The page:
Give Silva his props after UFC 117

It’s often said that fighters learn more in defeat than they do in victory. If that’s true, then we learned so much about Anderson Silva on Saturday night in his win over Chael Sonnen.

For all his victories and records, there have been several outstanding questions about Silva — one of which was how he would fare against a wrestler. The closest he had come to facing such an opponent was his fight with former Olympic Greco-Roman wrestler Dan Henderson. However for all his wrestling credentials, Henderson doesn’t actually lead with his wrestling, having never developed the "ground and pound" that has brought so many wrestlers so much success in the UFC. This was evident in their fight, with Henderson being able to take Silva down repeatedly but unable to control let alone punish Silva on the ground.

At UFC 117 in Oakland, Calif., Sonnen showed what an out-and-out wrestler could do not only confirming that the middleweight champion was indeed lacking when it came to defending against takedowns but also exposing Silva’s poor defense against ground striking. Despite Sonnen spending much of the fight within his guard, Silva was unable to deny the challenger the space to rain down numerous big punches. Silva also showed a noticeable lack of grace on the ground, frequently giving up his back in an attempt to get back to his feet or secure a submission.

However Silva proved to be a handful off his back. Throughout the fight, Silva threw some vicious punches and elbows off his back, opening up a nasty cut above Sonnen’s left eyebrow in the fourth round. Indeed it was a jab off his back in the fifth round that dazed Sonnen long enough for Silva to finally get the triangle choke he had been looking for.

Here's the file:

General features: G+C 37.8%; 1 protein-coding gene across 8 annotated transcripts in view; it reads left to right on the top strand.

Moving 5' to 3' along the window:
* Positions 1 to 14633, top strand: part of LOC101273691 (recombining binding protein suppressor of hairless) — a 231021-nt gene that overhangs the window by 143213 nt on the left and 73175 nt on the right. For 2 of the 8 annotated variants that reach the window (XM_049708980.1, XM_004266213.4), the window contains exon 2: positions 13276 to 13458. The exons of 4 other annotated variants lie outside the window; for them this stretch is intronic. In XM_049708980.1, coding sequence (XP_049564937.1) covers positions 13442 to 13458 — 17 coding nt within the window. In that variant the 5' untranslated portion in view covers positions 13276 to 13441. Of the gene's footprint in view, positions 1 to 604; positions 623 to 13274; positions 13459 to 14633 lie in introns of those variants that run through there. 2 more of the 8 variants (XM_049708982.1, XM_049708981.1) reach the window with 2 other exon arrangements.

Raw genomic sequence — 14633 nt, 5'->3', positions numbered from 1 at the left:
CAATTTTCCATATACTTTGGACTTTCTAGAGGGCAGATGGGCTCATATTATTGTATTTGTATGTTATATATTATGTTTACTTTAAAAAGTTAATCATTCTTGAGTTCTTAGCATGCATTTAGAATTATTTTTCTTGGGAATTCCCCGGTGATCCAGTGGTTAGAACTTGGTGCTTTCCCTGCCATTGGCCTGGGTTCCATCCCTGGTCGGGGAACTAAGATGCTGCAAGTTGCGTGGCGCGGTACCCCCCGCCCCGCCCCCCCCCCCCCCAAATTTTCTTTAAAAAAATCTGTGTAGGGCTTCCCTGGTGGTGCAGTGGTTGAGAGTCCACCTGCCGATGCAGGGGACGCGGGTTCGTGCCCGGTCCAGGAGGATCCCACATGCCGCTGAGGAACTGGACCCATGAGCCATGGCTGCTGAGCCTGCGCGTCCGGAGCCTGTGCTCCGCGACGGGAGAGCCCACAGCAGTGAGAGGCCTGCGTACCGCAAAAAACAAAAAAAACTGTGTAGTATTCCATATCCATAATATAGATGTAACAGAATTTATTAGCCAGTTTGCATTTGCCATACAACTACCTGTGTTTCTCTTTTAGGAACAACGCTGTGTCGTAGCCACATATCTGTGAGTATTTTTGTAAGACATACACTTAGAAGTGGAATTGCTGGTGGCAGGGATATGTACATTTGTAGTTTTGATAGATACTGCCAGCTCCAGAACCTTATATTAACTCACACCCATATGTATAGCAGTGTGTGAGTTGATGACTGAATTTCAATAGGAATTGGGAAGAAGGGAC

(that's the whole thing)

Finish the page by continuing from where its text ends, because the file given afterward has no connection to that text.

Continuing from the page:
In submitting Sonnen, Silva once again reminded people that for all his knockout victories, he has an underrated submission game, even after having submitted Henderson and Travis Lutter. No doubt aware of Sonnen’s susceptibility to submissions, Silva focused on trying to catch him with either an armbar or a triangle choke.

And this iron focus answered the biggest question about Silva: whether he had the mental strength required of a world champion. His past three title defenses had seen him goof around against inferior opposition — safe in the knowledge that they couldn’t punish him for refusing to engage. With Sonnen constantly in Silva’s face, either standing or on the ground, Silva’s overall game was tighter and more dynamic.

He also showed tremendous heart to dig deep and secure a last-gasp victory after being outfought and outclassed for four straight rounds. When anybody comes from behind to finish a fight, it’s impressive — but it becomes truly astonishing when somebody who has not had a competitive fight in more than four years is still able to move through the gears and snatch victory from the jaws of defeat.

That he still had the energy to do this near the end of a grueling five-round fight also goes a long way to answer the questions about his cardio, which had looked questionable in recent fights at 185 pounds.

For all his craziness in the build up to the fight, Sonnen turned out to be a man of his word. As promised, he pushed the action and used his wrestling to exploit long-suspected weakness in the champion’s game. In a year when legendary fighters such as BJ Penn and Fedor Emelianenko were unable to respond quickly enough when encountering surprisingly resilient opponents, Anderson Silva’s comeback is a mark of his greatness.